Mobilising for Change - the first ever successful European Citizens' Initiative Right2Water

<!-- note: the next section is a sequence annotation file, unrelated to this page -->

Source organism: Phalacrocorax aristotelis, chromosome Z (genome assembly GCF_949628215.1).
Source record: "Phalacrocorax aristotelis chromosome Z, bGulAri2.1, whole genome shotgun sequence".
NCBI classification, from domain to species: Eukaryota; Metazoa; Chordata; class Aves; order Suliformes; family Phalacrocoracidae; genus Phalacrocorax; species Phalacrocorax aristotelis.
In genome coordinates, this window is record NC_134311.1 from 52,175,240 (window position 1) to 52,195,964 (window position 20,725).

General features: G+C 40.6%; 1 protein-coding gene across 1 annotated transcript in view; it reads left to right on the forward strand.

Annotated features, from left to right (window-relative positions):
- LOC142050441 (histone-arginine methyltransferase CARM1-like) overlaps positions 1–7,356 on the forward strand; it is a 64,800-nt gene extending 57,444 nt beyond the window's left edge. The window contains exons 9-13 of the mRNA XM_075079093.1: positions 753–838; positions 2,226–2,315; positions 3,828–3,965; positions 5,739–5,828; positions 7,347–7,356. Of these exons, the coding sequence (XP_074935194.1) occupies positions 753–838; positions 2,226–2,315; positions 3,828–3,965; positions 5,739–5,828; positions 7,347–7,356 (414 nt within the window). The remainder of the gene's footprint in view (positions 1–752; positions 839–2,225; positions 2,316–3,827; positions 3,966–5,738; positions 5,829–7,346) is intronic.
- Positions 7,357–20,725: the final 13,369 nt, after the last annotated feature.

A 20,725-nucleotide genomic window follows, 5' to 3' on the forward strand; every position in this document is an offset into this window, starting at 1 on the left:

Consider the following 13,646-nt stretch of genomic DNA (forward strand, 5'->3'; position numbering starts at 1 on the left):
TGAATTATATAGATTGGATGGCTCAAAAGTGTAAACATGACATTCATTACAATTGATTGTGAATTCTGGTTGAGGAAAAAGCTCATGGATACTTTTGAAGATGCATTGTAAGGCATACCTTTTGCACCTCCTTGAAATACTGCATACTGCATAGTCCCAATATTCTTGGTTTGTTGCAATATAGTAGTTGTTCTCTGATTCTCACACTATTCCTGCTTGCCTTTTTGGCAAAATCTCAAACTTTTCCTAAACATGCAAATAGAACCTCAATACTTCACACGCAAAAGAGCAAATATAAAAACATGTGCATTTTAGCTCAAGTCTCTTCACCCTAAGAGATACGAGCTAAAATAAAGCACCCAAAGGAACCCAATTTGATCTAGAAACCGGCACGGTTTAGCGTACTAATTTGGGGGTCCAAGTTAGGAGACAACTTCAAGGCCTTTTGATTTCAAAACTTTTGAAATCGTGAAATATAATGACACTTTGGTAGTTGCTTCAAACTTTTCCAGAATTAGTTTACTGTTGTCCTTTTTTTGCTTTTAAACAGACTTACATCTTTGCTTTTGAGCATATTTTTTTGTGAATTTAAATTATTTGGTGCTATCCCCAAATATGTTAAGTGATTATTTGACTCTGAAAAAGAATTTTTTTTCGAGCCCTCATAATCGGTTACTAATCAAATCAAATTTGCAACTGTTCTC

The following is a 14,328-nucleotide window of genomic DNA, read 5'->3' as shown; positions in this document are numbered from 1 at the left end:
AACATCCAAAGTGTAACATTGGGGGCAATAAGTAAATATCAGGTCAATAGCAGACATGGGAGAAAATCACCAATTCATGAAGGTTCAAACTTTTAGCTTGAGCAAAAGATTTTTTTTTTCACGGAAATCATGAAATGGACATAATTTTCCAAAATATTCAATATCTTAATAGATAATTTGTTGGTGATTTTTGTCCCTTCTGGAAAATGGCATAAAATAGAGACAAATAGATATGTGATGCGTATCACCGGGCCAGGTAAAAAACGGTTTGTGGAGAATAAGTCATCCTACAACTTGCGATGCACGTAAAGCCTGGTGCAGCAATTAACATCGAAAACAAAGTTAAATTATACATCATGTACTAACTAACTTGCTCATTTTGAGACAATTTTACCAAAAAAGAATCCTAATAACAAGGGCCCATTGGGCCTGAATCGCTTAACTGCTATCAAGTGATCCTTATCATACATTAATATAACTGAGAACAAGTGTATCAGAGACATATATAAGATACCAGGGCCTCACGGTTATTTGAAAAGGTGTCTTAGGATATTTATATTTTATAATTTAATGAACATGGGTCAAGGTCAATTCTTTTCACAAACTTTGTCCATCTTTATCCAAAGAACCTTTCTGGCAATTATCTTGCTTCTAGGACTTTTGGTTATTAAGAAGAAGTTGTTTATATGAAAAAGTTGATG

(26 January 2015) If the European Parliament is positive about the first ever successful [European Citizens' Initiative Right to Water->] that wants the EU to recognise the human right to water and sanitation in the European Union, and if the European Commission would still refuse to act, the instrument of the ECI to promote more participation of citizens and more European debate will be dead. Which activist and which citizen would want to put resources into it to see it frustrated by Commission shenanigans. Such were the stark words of EPSU General Secretary in response to a question if he would propose a European Citizens Initiative again at a lunch meeting organised by the European Trade Union Institute, 22 January 2015. For now we remain positive: the European Parliament will consider its reaction to the ECI to be voted in plenary scheduled for July. Almost all MEPs expressed their support at the public hearing 17 February 2014. [4 candidates for the Presidency of the European Commission->] said they would support the central demand of the ECI to recognise the human right to water and sanitation in the EU. The ECI Right2water has been a way for people and groups to engage in each others struggles, and we continue to engage with each other. The ETUI organised the discussion to confront the views of activists, campaigners with those of academics. Prof. Andreas Bieler, University Nottingham, analysed the ECI and presented the first findings. He described the alliance between unions and social groups, the tensions, the arguments, results and what he saw as factors of success. He put the ECI in the context of the struggle of social movements at all levels and including the global level to confront the negative impact of capitalism on public services. He argued they can be seen as part of class struggle. The ECI Right2water has also been seen by many of its supporters as being an extension of the resistance to austerity policies in many countries. He highlighted the inspiration of the ECI for the referendum in [Thessaloniki->], the ongoing Spanish movement and the mobilisation of the Irish population behind Right2Water Ireland. His analysis was broadly echoed by Louisa Parks of the University of Lincoln. She looked at how the ECI was framed by the activists and social movements and also demonstrated how the ECI was part of the broader social movement. Both Louisa and Andreas drew attention to the risk that with the ECI moving into the EU Institutions the connection with the people supporting it could be weakened. EPSU General Secretary underlined that with the ECI moving through the EP new efforts will be made to [mobilise people for change and in support->] Lynn Boylan of the Confederal Group of the European United Left-Nordic Green Left and from Sinn Fein in Ireland made the direct link with the campaign in Ireland. People understand very well what the reorganisation of water companies to come to one big company Irish Water in Ireland is all about. They are concerned that this government or another will sell it. Mrs. Boylan is also the rapporteur on the ECI in the European Parliament. She made clear that she shared the concerns that if the EP would not come together and ask the Commission to implement the demand of the ECI Human Right to Water this would have far reaching consequences and undermine the legitimacy of the instrument. She was very much aware of how private water operators seek to influence the MEPs and work against the demands of citizens. An Le Nouail Marlière, member of the European Economic and Social Committee also participated and referred to the [opinion of the EESC->] on the ECI right to water. Its position was adopted with overwhelming majority. It calls on the European Commission to legislate. Philippe Pochet, director of ETUI chaired the panel which took place in Brussels.